Sunday, September 25, 2005

Writing your own show

BBC News have a curious quote from Blair that (once again) indicates his mind acts more like a memory hole than a whole memory. Versions of events get rewritten on the fly, apparently.


"There is no doubt in my mind at all that what is happening in Iraq now is crucial for the future of our own security, never the security of Iraq or the greater Middle East, ... It is crucial for the security of the world. If they are defeated - this type of global terrorism and insurgency in Iraq - we will defeat them everywhere."


The waters are muddied thoroughly by this statement - are we dealing with "global" terrorists here, or military insurgents that use similar tactics? Attackers or defenders?

To equate insurgency with global terrorism in Iraq is a bold statement. Here's how I recall events.

1. We apparently invaded Iraq because Saddam Hussein was thought to have WMDs. Not because he supported people who were attacking other countries. (There are plenty of large superpowers who will do that anyway...) Blair has stuck by his - partially justified, I think - claim that removing Saddam was the right thing to do, and that the people of Iraq are better off.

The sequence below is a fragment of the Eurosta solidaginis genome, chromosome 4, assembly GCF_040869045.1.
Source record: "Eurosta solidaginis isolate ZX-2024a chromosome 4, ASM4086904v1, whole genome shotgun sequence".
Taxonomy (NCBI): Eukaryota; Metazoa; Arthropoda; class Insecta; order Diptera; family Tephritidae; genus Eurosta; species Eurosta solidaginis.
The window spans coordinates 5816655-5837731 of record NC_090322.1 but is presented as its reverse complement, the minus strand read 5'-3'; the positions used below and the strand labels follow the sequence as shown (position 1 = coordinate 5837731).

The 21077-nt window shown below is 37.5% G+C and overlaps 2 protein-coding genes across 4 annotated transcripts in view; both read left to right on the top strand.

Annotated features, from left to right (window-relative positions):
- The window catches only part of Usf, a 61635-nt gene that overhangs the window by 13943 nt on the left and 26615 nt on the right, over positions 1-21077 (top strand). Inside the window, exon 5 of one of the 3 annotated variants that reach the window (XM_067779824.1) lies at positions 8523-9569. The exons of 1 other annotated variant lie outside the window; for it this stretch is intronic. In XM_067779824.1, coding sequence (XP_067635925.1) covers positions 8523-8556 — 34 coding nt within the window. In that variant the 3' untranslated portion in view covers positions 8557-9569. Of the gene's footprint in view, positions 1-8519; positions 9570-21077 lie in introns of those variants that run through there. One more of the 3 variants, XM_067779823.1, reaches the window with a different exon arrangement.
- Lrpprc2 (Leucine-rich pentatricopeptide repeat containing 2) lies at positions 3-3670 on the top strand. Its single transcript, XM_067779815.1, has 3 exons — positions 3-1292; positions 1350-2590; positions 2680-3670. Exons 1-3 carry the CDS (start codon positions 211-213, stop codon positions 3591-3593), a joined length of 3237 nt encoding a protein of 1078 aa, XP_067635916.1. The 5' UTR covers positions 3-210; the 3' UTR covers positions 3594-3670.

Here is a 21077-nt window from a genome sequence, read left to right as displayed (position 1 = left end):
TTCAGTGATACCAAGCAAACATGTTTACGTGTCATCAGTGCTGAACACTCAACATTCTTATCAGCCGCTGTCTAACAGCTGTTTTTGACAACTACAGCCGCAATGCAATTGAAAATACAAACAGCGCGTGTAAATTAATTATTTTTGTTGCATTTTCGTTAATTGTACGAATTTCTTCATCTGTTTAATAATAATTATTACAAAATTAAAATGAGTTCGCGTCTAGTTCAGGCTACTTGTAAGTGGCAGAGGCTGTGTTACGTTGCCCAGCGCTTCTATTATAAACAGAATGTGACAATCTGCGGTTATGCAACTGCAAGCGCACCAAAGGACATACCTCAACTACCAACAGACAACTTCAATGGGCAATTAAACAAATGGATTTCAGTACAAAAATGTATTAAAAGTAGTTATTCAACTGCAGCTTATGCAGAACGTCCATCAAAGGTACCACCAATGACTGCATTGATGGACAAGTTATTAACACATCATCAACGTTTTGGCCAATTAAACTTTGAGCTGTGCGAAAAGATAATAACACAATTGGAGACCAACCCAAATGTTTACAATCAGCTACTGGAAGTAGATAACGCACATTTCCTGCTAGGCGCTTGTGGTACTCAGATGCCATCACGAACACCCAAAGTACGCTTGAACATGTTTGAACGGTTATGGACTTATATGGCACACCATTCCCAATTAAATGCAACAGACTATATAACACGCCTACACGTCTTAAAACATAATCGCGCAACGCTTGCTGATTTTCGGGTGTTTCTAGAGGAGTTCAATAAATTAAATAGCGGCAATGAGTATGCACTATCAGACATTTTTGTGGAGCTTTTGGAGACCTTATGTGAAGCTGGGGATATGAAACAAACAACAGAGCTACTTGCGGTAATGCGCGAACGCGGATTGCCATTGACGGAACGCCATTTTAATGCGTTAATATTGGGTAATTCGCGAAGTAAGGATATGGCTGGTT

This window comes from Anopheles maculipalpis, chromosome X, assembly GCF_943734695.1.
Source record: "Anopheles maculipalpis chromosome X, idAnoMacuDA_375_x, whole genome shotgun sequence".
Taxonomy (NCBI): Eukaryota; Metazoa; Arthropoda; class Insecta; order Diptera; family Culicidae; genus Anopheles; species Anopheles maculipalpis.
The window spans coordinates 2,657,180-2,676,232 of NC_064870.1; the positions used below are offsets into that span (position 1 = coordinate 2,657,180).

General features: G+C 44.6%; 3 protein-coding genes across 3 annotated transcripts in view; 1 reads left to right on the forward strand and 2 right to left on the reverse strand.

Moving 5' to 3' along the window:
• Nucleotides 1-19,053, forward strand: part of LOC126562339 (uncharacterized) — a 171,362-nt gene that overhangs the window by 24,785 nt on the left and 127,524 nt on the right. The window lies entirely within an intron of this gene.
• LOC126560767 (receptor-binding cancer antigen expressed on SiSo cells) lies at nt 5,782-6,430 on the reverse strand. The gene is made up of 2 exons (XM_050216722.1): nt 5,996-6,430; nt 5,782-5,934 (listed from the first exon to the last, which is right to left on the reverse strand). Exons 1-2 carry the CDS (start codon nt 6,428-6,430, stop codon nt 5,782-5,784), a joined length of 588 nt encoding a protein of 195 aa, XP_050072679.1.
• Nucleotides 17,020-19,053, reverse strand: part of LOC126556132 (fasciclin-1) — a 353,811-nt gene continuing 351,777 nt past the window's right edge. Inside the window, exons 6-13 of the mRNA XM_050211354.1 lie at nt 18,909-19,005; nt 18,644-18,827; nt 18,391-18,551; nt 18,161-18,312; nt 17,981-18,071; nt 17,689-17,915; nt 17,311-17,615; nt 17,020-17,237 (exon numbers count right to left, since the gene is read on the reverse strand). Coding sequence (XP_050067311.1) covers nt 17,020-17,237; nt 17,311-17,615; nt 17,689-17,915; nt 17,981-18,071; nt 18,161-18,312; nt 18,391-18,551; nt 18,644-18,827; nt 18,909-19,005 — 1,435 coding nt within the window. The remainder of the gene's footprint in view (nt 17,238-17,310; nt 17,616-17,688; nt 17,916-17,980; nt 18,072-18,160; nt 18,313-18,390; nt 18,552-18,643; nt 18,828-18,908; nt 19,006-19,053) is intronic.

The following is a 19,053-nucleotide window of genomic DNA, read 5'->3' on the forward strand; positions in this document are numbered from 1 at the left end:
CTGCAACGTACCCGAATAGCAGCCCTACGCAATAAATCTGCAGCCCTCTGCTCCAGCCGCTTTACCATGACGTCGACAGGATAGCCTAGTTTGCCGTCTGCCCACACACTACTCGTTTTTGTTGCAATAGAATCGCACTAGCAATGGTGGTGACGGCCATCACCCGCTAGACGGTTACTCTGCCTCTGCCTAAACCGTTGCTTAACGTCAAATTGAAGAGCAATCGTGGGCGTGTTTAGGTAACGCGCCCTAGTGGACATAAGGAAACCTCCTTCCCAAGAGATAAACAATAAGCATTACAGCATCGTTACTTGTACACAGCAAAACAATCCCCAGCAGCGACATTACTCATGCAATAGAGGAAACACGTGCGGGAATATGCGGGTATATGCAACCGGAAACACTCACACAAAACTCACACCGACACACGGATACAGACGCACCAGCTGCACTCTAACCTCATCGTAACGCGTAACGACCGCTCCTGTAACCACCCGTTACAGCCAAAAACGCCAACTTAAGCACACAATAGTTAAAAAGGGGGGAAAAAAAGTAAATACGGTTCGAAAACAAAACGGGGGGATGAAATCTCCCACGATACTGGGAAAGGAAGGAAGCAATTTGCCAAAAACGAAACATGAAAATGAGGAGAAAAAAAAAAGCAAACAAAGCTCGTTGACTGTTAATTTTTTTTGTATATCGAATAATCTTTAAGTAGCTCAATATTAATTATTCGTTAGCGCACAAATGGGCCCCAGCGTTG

2. Iraq is a hotbed of inflammatory cultures. Not realising that, but trying to get the country to run anyway, has led to violence. We have, in effect, opened up a "mini war" within the country, in attempts to avoid a larger possible instability between states. Perhaps you can't make an omlette without breaking a few eggs...

Where does "global terrorism" come into this? It doesn't. Not on this scale, anyway. The problem is that 2 different layers have come into contact.

On the one hand, we have the "world leader's" idea of stability and peace, in which the highest class - the bureaucratic might, as it were, of each state - maintains a power over their own state, and through a bargaining system of "I'll rub your back if you rub mine" power, the world is kept generally a balanced place. This is why many powers will happily back a despot who nevertheless is willing to comply with the status quo.

Secondly, the "lower" layer consisting of ... more "every day" people, let's say, also realises that they have an opportunity to have some control over their lives. (Power corrupts, of course, and I suspect if this section actually gained power, they'd be no less pernicious than any generation previously.)

Now these two layers start clashing because the void that kept them apart previously has been removed, and we see the political and physical equivalent of 2 tectonic plates sliding into each other. Each side has their own agenda, and whether one is more "correct" than the other, I couldn't really say. I know that each side believes that they're correct though, which is the really damaging thing.

And in the midst of this, Blair repeatedly betrays his image of co-operation that he would love to portray. What we're left with is an arrogance that sickens, and a man who feels llittle need to consult.

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